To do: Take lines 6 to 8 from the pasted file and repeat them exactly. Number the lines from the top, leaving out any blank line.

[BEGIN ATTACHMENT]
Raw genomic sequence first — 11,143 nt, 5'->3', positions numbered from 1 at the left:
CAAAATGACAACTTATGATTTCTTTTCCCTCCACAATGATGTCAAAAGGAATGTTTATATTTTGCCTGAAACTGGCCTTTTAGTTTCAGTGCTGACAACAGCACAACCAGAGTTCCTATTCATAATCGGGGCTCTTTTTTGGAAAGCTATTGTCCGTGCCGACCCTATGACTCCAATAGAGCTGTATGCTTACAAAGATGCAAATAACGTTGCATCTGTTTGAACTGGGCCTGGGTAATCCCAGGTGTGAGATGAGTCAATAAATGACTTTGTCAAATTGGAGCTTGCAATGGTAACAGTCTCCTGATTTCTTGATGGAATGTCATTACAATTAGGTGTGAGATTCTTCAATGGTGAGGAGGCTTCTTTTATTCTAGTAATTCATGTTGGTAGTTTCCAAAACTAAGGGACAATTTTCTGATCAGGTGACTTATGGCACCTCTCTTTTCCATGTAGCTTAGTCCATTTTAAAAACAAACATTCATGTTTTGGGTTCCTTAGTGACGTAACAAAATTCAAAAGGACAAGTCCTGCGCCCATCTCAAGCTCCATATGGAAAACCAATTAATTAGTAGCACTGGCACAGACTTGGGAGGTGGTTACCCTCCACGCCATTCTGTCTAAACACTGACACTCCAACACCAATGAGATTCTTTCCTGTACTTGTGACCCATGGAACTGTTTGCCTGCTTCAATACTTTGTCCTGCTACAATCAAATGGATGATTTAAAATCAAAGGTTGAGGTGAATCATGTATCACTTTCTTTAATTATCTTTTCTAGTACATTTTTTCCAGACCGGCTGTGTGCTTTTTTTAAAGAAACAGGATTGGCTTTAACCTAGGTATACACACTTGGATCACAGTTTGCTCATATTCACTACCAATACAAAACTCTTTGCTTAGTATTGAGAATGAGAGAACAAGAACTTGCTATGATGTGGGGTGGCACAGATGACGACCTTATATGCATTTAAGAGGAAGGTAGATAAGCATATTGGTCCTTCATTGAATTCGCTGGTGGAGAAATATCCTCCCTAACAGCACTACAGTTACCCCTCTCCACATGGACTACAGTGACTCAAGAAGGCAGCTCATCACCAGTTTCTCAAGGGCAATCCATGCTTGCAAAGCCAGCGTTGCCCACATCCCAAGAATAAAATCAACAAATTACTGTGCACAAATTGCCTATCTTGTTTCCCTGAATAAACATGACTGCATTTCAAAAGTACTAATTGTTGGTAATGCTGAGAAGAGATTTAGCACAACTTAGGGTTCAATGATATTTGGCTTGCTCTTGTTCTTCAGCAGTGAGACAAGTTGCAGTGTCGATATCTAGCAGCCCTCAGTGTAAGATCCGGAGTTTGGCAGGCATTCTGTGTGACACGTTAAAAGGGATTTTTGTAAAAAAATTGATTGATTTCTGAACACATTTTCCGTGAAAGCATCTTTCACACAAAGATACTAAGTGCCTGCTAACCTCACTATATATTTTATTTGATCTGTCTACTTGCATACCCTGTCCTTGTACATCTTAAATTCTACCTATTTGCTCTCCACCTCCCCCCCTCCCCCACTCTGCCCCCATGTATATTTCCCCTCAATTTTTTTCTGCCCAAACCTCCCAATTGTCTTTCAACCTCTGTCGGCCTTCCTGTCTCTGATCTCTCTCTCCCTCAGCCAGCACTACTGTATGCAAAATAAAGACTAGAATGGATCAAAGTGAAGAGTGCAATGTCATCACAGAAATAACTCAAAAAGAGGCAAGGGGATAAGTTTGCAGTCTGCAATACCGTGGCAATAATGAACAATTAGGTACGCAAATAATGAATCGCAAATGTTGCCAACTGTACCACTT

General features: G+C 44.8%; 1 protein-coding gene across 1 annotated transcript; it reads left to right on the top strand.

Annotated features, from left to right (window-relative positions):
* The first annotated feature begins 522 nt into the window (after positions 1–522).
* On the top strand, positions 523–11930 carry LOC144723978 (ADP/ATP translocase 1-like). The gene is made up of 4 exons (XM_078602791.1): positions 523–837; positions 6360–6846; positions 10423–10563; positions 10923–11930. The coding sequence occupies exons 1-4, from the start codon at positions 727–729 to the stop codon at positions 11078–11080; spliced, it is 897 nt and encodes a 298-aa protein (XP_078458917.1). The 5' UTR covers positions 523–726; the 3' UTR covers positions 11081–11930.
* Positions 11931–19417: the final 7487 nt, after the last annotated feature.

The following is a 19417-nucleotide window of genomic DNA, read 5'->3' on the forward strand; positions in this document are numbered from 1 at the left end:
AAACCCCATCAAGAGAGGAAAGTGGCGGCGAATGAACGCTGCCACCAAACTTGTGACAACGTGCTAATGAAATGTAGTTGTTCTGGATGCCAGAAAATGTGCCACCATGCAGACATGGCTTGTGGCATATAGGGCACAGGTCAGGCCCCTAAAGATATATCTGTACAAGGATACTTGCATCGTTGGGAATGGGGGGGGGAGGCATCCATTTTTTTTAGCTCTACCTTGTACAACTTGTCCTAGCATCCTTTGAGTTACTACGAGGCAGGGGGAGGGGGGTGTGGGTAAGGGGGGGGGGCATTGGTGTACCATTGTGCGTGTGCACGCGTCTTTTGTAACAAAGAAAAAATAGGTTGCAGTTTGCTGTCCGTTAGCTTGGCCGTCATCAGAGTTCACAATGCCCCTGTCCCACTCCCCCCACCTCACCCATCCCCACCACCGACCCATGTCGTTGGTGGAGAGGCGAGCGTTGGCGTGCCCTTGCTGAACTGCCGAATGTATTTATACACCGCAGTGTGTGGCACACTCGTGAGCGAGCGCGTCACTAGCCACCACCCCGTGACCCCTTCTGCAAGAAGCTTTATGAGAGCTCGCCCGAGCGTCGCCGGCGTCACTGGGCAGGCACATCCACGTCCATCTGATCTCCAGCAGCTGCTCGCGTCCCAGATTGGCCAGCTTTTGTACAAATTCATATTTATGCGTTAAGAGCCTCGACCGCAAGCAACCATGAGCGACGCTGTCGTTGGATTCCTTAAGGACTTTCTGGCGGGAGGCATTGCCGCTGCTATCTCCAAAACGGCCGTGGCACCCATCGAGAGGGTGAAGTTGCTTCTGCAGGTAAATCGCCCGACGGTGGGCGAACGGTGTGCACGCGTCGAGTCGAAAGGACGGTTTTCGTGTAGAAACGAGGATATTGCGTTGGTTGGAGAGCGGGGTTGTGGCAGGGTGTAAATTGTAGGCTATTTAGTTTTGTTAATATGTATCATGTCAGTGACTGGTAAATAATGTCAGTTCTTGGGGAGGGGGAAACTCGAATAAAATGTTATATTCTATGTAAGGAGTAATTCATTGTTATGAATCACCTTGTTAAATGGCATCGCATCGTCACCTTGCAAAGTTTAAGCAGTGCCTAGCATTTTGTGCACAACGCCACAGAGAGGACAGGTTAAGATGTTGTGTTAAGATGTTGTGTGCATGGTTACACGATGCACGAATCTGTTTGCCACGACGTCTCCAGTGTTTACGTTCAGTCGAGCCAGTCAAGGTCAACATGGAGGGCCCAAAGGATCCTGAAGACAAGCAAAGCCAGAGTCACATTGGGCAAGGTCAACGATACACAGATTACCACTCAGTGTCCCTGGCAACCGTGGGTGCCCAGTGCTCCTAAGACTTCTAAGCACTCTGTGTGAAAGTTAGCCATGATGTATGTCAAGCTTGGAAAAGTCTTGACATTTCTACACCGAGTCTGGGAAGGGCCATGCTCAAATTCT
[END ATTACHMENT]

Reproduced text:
* On the top strand, positions 523–11930 carry LOC144723978 (ADP/ATP translocase 1-like). The gene is made up of 4 exons (XM_078602791.1): positions 523–837; positions 6360–6846; positions 10423–10563; positions 10923–11930. The coding sequence occupies exons 1-4, from the start codon at positions 727–729 to the stop codon at positions 11078–11080; spliced, it is 897 nt and encodes a 298-aa protein (XP_078458917.1). The 5' UTR covers positions 523–726; the 3' UTR covers positions 11081–11930.
* Positions 11931–19417: the final 7487 nt, after the last annotated feature.

The following is a 19417-nucleotide window of genomic DNA, read 5'->3' on the forward strand; positions in this document are numbered from 1 at the left end: